My View: 2018 Marks a Continued Decline in the Influence of the Slow Growth Position in Davis Politics

In 2000, after years of rapid growth in the city of Davis, progressive forces were resurgent.  Not only would they get their seminal ordinance approved by the voters – albeit by a relatively narrow 53.6-46.3 margin.  But in a three-seat election, slow-growth forces got two candidates elected and a third one finished a close fourth.

As a result, for the first time in a general election, progressive and slow-growth officeholders had a 3-2 majority on council as Mike Harrington and Sue Greenwald joined Ken Wagstaff.  As it would turn out, the election marked not so much of a resurgence as a temporary moment.  Two years later, the majority flipped back in the other direction and, by 2012, there were no consistent opponents of growth left on the council.

Still, it was shown in 2005 that opponents of growth could still muster enough voters to defeat major projects.  Covell Village went down to defeat in 2005, Wildhorse Ranch in 2009 and, as late as 2016, Nishi was defeated, albeit by a very narrow margin.

As late as November 2017, the Vanguard ran an article asking if a Measure R project could win.  2018 would answer that question rather definitively with two measures passing – by large, nearly 60-40 margins.

Slow-growth candidates have not been competitive since Sue Greenwald’s 2012 electoral defeat.  However, this marked really the first time that not only were slow-growth candidates not competitive, but activists were unsuccessful in marshaling the votes need to block projects.

To illustrate just how weak the slow-growth position has become, we can look at the Davis City Council election.  There were nine candidates for two seats.  But of those, only two candidates were opposed to Nishi – Ezra Beeman (who finished fourth) and Larry Guenther (who finished fifth).  In a nine-person race, all the slow-growth candidates had to do was capture the bulk of the vote against the project and they would be extremely competitive.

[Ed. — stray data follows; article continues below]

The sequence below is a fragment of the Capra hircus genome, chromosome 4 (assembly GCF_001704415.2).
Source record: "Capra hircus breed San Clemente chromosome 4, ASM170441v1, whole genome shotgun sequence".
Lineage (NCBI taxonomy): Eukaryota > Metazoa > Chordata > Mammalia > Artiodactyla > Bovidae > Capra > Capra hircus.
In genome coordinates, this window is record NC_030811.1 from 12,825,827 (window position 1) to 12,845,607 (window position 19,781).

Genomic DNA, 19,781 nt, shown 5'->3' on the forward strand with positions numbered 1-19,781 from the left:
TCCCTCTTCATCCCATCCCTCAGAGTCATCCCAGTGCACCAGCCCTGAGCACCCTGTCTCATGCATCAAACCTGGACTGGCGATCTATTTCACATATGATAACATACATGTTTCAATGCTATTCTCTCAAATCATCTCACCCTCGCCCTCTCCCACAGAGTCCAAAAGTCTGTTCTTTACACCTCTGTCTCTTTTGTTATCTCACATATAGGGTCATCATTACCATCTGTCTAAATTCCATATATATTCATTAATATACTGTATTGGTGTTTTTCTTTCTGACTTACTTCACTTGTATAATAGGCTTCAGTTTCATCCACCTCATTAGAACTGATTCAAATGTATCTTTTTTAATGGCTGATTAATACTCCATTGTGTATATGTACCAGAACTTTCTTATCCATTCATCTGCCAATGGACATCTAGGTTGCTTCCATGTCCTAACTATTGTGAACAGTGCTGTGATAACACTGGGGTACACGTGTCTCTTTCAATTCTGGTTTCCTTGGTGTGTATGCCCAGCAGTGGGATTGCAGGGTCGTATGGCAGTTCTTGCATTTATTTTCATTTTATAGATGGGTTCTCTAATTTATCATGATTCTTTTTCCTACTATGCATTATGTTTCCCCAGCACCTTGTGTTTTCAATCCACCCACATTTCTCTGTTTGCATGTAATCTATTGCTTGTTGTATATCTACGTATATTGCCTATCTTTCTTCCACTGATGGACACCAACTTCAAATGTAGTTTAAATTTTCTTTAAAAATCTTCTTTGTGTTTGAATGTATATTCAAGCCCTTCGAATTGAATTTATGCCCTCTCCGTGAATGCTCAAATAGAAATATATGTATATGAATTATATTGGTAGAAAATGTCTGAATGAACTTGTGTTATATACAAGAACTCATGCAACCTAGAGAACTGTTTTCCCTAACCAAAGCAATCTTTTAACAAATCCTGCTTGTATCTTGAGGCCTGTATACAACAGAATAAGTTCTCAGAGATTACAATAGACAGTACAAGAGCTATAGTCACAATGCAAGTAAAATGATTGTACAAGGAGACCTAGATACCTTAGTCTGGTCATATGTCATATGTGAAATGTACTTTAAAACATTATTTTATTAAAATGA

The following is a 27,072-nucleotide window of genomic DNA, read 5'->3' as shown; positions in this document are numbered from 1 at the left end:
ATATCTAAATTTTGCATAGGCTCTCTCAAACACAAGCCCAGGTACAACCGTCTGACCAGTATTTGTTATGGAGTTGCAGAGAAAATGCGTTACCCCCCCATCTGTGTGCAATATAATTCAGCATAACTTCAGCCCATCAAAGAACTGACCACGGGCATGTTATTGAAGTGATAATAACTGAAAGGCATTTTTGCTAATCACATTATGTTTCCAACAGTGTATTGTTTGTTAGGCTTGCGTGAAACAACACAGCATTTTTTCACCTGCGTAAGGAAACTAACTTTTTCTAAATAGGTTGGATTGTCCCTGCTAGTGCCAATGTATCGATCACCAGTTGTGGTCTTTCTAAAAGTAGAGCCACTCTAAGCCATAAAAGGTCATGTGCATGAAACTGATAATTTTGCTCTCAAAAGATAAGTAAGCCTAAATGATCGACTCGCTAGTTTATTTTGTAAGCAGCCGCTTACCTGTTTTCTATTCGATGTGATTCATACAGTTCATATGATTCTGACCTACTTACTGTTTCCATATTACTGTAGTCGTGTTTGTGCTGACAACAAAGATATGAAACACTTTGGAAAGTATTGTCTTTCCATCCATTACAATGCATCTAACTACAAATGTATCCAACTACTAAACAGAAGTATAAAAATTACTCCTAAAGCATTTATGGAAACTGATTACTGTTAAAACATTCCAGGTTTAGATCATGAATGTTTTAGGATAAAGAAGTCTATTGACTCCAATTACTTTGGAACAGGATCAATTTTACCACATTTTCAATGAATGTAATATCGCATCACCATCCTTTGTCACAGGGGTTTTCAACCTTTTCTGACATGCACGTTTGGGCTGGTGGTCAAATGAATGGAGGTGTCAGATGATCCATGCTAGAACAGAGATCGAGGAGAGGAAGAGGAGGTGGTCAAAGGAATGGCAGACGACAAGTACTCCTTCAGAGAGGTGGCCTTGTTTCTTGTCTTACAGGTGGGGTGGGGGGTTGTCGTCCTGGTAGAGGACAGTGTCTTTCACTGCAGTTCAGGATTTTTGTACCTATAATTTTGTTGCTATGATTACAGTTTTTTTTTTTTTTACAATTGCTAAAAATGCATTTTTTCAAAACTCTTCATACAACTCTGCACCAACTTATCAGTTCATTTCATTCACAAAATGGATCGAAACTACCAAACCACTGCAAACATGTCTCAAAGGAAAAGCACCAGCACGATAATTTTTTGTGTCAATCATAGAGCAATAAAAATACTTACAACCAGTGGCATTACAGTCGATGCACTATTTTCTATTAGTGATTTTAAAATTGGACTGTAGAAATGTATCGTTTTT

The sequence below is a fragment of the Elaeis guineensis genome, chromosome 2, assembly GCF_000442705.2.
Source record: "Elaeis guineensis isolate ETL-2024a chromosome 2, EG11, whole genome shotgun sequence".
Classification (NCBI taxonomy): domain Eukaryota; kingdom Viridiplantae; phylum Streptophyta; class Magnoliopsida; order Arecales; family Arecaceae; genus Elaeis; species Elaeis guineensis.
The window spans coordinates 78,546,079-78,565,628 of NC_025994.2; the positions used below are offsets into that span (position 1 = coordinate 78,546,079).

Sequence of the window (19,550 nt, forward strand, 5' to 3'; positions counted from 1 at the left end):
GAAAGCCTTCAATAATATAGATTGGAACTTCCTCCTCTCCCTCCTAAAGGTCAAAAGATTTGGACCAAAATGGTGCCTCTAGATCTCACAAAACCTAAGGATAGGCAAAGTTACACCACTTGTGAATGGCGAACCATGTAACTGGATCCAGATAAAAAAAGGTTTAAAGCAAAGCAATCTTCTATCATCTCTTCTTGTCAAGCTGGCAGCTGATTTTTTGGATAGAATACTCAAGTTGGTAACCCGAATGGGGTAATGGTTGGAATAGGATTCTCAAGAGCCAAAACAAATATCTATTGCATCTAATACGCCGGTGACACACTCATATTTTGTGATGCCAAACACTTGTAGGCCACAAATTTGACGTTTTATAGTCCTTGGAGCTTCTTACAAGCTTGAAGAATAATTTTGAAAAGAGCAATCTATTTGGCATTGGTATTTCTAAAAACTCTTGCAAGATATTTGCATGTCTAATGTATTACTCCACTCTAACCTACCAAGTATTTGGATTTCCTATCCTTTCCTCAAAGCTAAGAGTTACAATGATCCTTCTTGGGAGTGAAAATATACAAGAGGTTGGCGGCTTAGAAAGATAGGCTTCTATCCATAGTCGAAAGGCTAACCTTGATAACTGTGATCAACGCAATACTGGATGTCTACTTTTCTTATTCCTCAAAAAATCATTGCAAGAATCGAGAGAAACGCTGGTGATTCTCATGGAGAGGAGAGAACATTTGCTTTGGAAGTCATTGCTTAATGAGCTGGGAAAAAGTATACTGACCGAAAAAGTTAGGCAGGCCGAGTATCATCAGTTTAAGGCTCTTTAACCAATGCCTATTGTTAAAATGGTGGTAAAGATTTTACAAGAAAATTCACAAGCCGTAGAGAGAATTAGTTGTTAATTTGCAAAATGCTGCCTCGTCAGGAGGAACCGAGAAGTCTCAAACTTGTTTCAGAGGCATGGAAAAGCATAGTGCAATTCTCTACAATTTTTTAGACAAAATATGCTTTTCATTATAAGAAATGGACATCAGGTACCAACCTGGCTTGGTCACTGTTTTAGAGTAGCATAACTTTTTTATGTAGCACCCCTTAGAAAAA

Even though Nishi overwhelmingly passed, 7572 voters voted against it.   That is more votes than Gloria Partida got, who finished first.  As it turns out, the candidates who opposed Nishi failed to capture even half of the No on Nishi vote.  Their combined vote total was 6730 or less than No on Nishi got, even though voters had two votes for council and only one vote for Nishi.

A key question is what has changed.

First of all, we need to understand what Measure J was.  Measure J was a reaction to the rapid growth in Davis in the 1980s and 1990s.  In 1980, there were just 36,000 people in Davis, and the population exploded to 60,000 by 20 years later.  In those 20 years, Davis added 24,000.  In the 18 years since, Davis has added just 8000.

Covell Village in 2005 was seen, therefore, as a continuation of the policies in Davis which saw large amounts of growth, whether it be Wildhorse or Mace Ranch.

However, since Measure J was passed, there have been no major peripheral subdivisions approved.  The largest project had been the Cannery in 2013 up until now.  But the pendulum has seemed to swing back in the opposition direction – a lot of voters were concerned about the lack of student housing and there are concerns overall about the availability and affordability of housing.

A second key change is that developments have learned from their mistakes.  In 2005, Covell Village was the first Measure J vote.  While it is true that Wildhorse Ranch ended up on the ballot and was passed by the voters, it seems to me that both the opposition and proponents of projects have engaged in a prolonged learning process.

The opposition quickly learned how to defeat projects in Davis.  They were helped by the mistakes made by developers – mistakes that have largely been overcome.  Covell Village, for example, was way too large a project – especially coming on the heels of other very large projects.  Moreover, it had traffic impacts that were not mitigated.  Wildhorse Ranch was defeated by time and circumstance, but also the opposition of near neighbors.

Even as late as 2016, there were fatal errors made by the developers.  While the developers attempted to assuage the public on the issue of traffic, the fatal flaw was probably not just traffic but the lack of affordable housing.

In order to win in June of 2018, Nishi developers took the issue of traffic off the table by putting all access as university access.  They took the issue of affordable housing off the table by creating on-site affordable housing for students.  That left the opposition with one issue – that of air quality – but an issue that would not impact the individual voters.